Prevalence of sleep disorders among university students and its impact on academic performance

Asma Ali Al Salmani, Asma Al Shidhani, Shatha Saud Al Qassabi*, Shahad Ahmed Al Yaaribi, Aysha Muslem Al Musharfi

*Corresponding author for this work

Research output: Contribution to journalArticlepeer-review

3 Citations (Scopus)


Sleep disorders can have a critical effect on health and academic performance. This study aimed to estimate the prevalence and academic impact of various sleep disorders on university students by gender. This cross-sectional study was conducted between May and September 2019. The prevalence of sleep disorders was assessed using the validated SLEEP-50 Questionnaire. Overall, 637 university students participated in the study (response rate: 100%); of these, 368 (57.8%) were female and 455 (71.4%) were > 20 years old. A total of 433 students (68.0%) had grade point averages (GPAs) of 2–3, whereas 20 (3.1%) had GPAs of < 2. The most common sleep disorders were narcolepsy, restless leg syndrome, insomnia, and obstructive sleep apnoea, whereas sleepwalking and nightmares were infrequent. Sleep disorders were significantly associated with low GPA among female students. University students are at risk for sleep disorders, with such disorders associated with decreased academic performance among females.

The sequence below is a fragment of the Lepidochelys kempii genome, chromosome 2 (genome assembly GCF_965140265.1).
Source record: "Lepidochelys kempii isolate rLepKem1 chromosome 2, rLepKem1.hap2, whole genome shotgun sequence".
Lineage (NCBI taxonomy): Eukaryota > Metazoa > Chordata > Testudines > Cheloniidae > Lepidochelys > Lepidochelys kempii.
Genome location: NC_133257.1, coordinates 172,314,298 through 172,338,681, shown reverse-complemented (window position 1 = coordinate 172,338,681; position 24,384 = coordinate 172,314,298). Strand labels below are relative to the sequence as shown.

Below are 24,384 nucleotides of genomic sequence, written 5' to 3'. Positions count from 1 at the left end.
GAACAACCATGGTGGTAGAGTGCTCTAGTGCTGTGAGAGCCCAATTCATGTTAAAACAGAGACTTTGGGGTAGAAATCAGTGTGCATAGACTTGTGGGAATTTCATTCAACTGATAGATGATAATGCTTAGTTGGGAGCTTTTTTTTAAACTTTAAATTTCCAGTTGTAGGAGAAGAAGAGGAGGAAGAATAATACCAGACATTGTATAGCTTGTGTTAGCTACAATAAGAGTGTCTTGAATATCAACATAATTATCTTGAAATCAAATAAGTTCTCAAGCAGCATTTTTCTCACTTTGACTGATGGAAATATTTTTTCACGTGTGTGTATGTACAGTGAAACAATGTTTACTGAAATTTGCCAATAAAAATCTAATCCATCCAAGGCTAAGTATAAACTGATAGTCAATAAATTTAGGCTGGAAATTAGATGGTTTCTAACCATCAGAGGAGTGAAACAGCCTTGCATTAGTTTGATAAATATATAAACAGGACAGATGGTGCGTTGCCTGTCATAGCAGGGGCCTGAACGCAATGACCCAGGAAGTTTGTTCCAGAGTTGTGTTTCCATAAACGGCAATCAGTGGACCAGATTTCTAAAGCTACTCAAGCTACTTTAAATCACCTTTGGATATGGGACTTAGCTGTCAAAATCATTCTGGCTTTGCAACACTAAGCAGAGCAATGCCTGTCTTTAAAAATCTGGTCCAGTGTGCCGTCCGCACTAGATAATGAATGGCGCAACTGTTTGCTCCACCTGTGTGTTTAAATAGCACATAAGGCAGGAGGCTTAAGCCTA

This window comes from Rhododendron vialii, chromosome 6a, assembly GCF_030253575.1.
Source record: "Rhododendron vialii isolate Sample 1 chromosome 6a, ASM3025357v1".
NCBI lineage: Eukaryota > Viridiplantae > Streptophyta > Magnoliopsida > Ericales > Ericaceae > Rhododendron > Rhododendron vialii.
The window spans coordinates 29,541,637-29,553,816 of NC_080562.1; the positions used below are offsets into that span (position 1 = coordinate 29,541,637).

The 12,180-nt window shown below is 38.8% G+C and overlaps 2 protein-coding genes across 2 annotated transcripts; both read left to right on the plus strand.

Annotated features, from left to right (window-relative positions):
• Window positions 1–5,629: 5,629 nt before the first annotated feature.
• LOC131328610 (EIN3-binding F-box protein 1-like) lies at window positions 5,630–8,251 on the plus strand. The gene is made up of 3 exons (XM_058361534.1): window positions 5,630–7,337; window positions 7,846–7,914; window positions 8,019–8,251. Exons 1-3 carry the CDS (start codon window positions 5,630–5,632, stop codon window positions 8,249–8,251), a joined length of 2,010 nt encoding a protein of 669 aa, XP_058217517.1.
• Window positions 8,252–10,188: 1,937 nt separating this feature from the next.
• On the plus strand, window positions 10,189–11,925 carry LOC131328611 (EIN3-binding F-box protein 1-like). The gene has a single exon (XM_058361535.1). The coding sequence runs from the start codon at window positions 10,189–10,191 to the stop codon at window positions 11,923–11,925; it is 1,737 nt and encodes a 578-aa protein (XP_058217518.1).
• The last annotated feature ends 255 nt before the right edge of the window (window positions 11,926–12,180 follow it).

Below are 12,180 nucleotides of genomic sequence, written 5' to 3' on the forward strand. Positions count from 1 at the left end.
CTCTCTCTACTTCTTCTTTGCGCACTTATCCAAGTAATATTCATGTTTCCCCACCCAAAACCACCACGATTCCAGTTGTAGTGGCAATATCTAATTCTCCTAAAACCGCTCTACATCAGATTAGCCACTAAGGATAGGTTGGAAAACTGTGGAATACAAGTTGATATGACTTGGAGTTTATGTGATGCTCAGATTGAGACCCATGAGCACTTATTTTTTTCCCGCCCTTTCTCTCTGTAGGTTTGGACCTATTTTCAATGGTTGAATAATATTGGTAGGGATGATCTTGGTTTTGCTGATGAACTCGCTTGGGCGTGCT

Original languageEnglish
Pages (from-to)974-981
Number of pages8
JournalInternational Journal of Adolescence and Youth
Issue number1
Publication statusPublished - Dec 31 2020


  • academic performance
  • gender
  • GPA
  • Sleep disorders
  • students

ASJC Scopus subject areas

  • Health(social science)

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